My kid loves edamame. I read that it’s not safe to eat too much? Is that true? And if so, how much is too much?
Edamame (soybean) is growing in popularity with kids because of its easy, pop-it-in-your-mouth snackability and mild sweet flavor. This mighty bean is a delicious plant-based source of protein, contains no cholesterol and it’s loaded with healthy fats, including omega-3 fatty acids and vitamins and minerals. Just 1 cup provides 50% percent of the daily value of protein and just shy of that for iron, making it a good substitute for animal proteins for vegetarians. Nutritionally these naturally neon green beans that grow in hairy pods are an excellent source of vitamin K, the B vitamins (B6, riboflavin, folate) and the minerals calcium, magnesium, phosphorous, potassium, copper, and manganese. It’s also a good source of thiamin and the antioxidant trace minerals selenium and zinc. WOW, are these superstar beans!--so what’s all the fuss about?
Soy contains natural phytoestrogens which mirror human estrogen in the body which has been the subject of a fair amount of controversy over the years. It has not been proven that soy has any negative effects on health, and, in fact, its unique phytoestrogen compounds have been associated with many positive effects, like lowering cholesterol, reducing the risk of some forms of cancer and menopausal systems, such as hot flashes. It’s also been studied extensively in Asian countries where soyfood products, such as tofu, tempeh and edamame are staples in the diet and certain disease risks are low. However, because of the estrogenic effect, when I counsel patients who have a family history of breast cancer or have an estrogen-dependent cancer, I recommend that they avoid soyfood products altogether to be on the safe side.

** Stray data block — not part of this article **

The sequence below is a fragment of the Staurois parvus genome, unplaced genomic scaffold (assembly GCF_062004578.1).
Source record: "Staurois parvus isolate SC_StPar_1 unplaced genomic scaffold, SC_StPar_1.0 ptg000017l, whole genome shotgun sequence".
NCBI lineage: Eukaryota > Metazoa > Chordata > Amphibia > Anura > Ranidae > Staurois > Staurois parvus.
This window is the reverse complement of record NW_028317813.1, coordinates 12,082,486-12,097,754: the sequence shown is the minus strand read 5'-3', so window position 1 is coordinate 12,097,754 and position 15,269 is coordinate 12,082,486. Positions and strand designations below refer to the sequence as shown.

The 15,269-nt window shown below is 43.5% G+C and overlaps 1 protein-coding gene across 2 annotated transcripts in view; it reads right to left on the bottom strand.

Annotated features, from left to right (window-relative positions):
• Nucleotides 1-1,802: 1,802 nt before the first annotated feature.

For healthy kids and adults, moderation is the best approach. Eat 1 serving a day (1 cup or 172g) and stick with edamame or the natural forms of soy, not the highly processed soyfood products. Also, since soybeans are high on the list of genetically modified organisms (GMOs) crops, look for non-GMO labels on frozen and fresh products in your local supermarket.
If you have a high carb-loader kid (many kids are), there’s nothing wrong with including edamame as part of a balanced diet including fruits, vegetables, whole grains and low-fat dairy products or dairy alternatives.
Check out our Green Edamame Dip included in Appetite for Life served with cut up veggies or pita chips. It always gets double thumbs up!
Green Edamame Dip
The edamame give this dip its green color; the flaxseed oil and walnuts make it a good source of healthy fats. Serve with baby carrots, celery sticks, and bell pepper slices, or use it as a spread in a whole wheat wrap or sandwich with your favorite fillings.
1 cup fresh or frozen (thawed) shelled edamame (soybeans)
¾ cup walnuts
½ cup loosely packed fresh parsley leaves
¼ cup + 2 tablespoons plain low-fat yogurt
1 teaspoon flaxseed oil
¼ teaspoon sea salt
1 small clove garlic
Sliced raw vegetables and/or pita chips
1. In food processor, place all ingredients except vegetables and pita chips. Pulse until ingredients are well blended and mixture is smooth.
2. Serve with cut-up vegetables or pita chips or cover and refrigerate up to 4 days.
Makes 13 servings (2 tablespoons per serving).
Nutrition Facts per serving: 60 calories; 5g fat (0g sat fat, 1g mono, 3g poly, 0g trans fat); 0mg cholesterol; 3g carbohydrate (1g fiber, 1g sugar); 2g protein; 20mg sodium; 6% Daily Value (DV) vitamin A; 6% DV vitamin C; 2% DV calcium; 4% DV iron.
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